Democrats are projected to keep their hold on the U.S. Senate after winning a key race in Nevada on Saturday, giving President Joe Biden’s party control of at least one chamber of Congress for the next two years.
The Associated Press called Nevada’s Senate race for Democratic incumbent Catherine Cortez Masto over Republican challenger Adam Laxalt, giving Democrats a 50-seat count in the chamber. With Vice President Kamala Harris’ tie-breaking vote, Democrats will keep control.
The House of Representatives, meanwhile, remained undecided late Saturday but appears to favor Republicans. The GOP has 211 seats to Democrats’ 203, with 218 needed for a majority. Political handicappers give Democrats just a slim chance for taking the House.
Should Republicans win control of even the House alone, the GOP is expected to deliver a check on Biden’s policy priorities, such as by potentially using a debt-ceiling showdown to force spending cuts.
But holding the Senate gives Biden some advantages, as GOP control could have meant roadblocks for his cabinet picks or other officials.
Democrats have had a grip on the House since the 2018 midterms. They’ve run the Senate for two years, controlling the 50-50 chamber only because Harris can cast tiebreaking votes. Each party has a chance to pick up an extra vote after a Dec. 6 runoff in Georgia between Democratic Sen. Raphael Warnock and Republican challenger Herschel Walker.
Democrats in the last two years have used party-line votes to push through measures such as March 2021’s stimulus law and this past summer’s package targeting healthcare, climate change and taxes.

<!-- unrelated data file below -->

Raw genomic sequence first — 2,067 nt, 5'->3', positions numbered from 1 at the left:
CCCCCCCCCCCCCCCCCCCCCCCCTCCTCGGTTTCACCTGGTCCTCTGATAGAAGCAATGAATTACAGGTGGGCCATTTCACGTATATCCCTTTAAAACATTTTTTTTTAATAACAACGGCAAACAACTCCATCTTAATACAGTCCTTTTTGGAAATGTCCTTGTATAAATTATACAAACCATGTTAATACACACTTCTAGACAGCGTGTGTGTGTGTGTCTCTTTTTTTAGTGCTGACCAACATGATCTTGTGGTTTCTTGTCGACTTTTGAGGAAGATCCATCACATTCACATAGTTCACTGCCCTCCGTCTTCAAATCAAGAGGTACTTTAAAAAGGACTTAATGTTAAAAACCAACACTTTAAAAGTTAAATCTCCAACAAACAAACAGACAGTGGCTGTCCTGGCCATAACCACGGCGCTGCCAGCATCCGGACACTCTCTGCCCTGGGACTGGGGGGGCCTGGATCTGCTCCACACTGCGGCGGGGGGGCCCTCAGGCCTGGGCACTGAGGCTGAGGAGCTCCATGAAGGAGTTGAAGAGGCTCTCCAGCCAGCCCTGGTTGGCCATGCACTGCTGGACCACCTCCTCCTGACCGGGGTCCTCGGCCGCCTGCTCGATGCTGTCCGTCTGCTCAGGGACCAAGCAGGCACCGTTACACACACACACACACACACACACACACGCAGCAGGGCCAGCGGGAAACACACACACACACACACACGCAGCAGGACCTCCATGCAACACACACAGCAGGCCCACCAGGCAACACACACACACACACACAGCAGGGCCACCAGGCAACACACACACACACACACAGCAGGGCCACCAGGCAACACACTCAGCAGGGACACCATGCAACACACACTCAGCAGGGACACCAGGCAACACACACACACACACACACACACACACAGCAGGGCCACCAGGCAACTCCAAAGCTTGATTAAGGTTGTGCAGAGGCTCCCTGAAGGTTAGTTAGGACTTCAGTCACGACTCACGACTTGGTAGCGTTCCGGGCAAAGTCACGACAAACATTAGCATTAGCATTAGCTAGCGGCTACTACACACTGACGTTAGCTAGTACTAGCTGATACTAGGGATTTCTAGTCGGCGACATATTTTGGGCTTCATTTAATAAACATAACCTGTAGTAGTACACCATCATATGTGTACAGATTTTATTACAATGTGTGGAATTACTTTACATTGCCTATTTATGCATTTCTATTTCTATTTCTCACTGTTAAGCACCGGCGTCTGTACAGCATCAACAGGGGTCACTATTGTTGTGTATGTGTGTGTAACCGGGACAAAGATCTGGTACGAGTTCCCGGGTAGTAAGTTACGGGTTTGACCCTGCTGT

The House switching to red from blue would fit the historical pattern in which a first-term president’s party tends to lose congressional ground in the midterms.
Republicans’ majority is expected to be narrow, however, and that’s already creating turbulence for the House GOP leadership. Some members of the House Freedom Caucus say they’re opposed to Kevin McCarthy, the current House minority leader, becoming the chamber’s next speaker.
Analysts had said voters in October and November appeared increasingly focused on Republican issues such as high prices for gasoline
and other essentials, at the expense of Democrats’ agenda items like abortion rights.
Exit polls suggested that Republicans performed worse than expected because many Democrats and independents voted partly to show their disapproval of former President Donald Trump — and those voters were energized by the Supreme Court’s June decision that overturned Roe v. Wade.